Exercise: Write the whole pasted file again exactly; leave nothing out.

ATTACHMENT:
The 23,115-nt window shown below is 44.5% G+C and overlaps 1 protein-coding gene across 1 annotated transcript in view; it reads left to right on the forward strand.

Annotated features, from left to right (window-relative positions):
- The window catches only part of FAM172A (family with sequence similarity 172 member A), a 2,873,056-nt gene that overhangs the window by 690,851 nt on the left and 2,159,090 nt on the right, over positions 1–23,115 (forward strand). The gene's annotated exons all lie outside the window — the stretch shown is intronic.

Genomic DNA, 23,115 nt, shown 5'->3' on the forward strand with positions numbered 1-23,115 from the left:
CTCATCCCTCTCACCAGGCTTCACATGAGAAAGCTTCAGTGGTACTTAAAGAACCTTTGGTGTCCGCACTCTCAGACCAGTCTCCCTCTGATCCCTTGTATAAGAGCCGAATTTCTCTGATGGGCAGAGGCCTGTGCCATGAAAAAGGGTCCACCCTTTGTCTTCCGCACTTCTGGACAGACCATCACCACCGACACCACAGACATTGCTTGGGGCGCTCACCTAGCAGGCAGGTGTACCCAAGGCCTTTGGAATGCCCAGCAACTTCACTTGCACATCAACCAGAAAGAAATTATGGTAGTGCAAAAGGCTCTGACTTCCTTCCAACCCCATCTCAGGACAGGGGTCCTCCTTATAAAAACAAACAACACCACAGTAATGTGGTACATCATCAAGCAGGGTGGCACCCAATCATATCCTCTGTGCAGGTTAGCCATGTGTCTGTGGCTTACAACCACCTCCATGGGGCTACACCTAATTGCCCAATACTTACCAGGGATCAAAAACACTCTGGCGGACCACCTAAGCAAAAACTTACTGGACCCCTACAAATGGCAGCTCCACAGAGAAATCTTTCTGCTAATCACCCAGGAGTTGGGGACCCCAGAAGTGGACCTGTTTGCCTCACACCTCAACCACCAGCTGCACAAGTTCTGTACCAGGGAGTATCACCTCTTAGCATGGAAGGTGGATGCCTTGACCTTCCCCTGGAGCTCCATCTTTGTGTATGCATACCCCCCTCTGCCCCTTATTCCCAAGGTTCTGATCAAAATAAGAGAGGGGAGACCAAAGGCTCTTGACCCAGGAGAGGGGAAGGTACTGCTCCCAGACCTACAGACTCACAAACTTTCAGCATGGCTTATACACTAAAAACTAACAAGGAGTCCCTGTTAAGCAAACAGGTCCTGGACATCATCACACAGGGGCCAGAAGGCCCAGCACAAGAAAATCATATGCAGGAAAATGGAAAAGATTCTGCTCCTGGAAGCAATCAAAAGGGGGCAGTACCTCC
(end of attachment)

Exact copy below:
The 23,115-nt window shown below is 44.5% G+C and overlaps 1 protein-coding gene across 1 annotated transcript in view; it reads left to right on the forward strand.

Annotated features, from left to right (window-relative positions):
- The window catches only part of FAM172A (family with sequence similarity 172 member A), a 2,873,056-nt gene that overhangs the window by 690,851 nt on the left and 2,159,090 nt on the right, over positions 1–23,115 (forward strand). The gene's annotated exons all lie outside the window — the stretch shown is intronic.

Genomic DNA, 23,115 nt, shown 5'->3' on the forward strand with positions numbered 1-23,115 from the left:
CTCATCCCTCTCACCAGGCTTCACATGAGAAAGCTTCAGTGGTACTTAAAGAACCTTTGGTGTCCGCACTCTCAGACCAGTCTCCCTCTGATCCCTTGTATAAGAGCCGAATTTCTCTGATGGGCAGAGGCCTGTGCCATGAAAAAGGGTCCACCCTTTGTCTTCCGCACTTCTGGACAGACCATCACCACCGACACCACAGACATTGCTTGGGGCGCTCACCTAGCAGGCAGGTGTACCCAAGGCCTTTGGAATGCCCAGCAACTTCACTTGCACATCAACCAGAAAGAAATTATGGTAGTGCAAAAGGCTCTGACTTCCTTCCAACCCCATCTCAGGACAGGGGTCCTCCTTATAAAAACAAACAACACCACAGTAATGTGGTACATCATCAAGCAGGGTGGCACCCAATCATATCCTCTGTGCAGGTTAGCCATGTGTCTGTGGCTTACAACCACCTCCATGGGGCTACACCTAATTGCCCAATACTTACCAGGGATCAAAAACACTCTGGCGGACCACCTAAGCAAAAACTTACTGGACCCCTACAAATGGCAGCTCCACAGAGAAATCTTTCTGCTAATCACCCAGGAGTTGGGGACCCCAGAAGTGGACCTGTTTGCCTCACACCTCAACCACCAGCTGCACAAGTTCTGTACCAGGGAGTATCACCTCTTAGCATGGAAGGTGGATGCCTTGACCTTCCCCTGGAGCTCCATCTTTGTGTATGCATACCCCCCTCTGCCCCTTATTCCCAAGGTTCTGATCAAAATAAGAGAGGGGAGACCAAAGGCTCTTGACCCAGGAGAGGGGAAGGTACTGCTCCCAGACCTACAGACTCACAAACTTTCAGCATGGCTTATACACTAAAAACTAACAAGGAGTCCCTGTTAAGCAAACAGGTCCTGGACATCATCACACAGGGGCCAGAAGGCCCAGCACAAGAAAATCATATGCAGGAAAATGGAAAAGATTCTGCTCCTGGAAGCAATCAAAAGGGGGCAGTACCTCC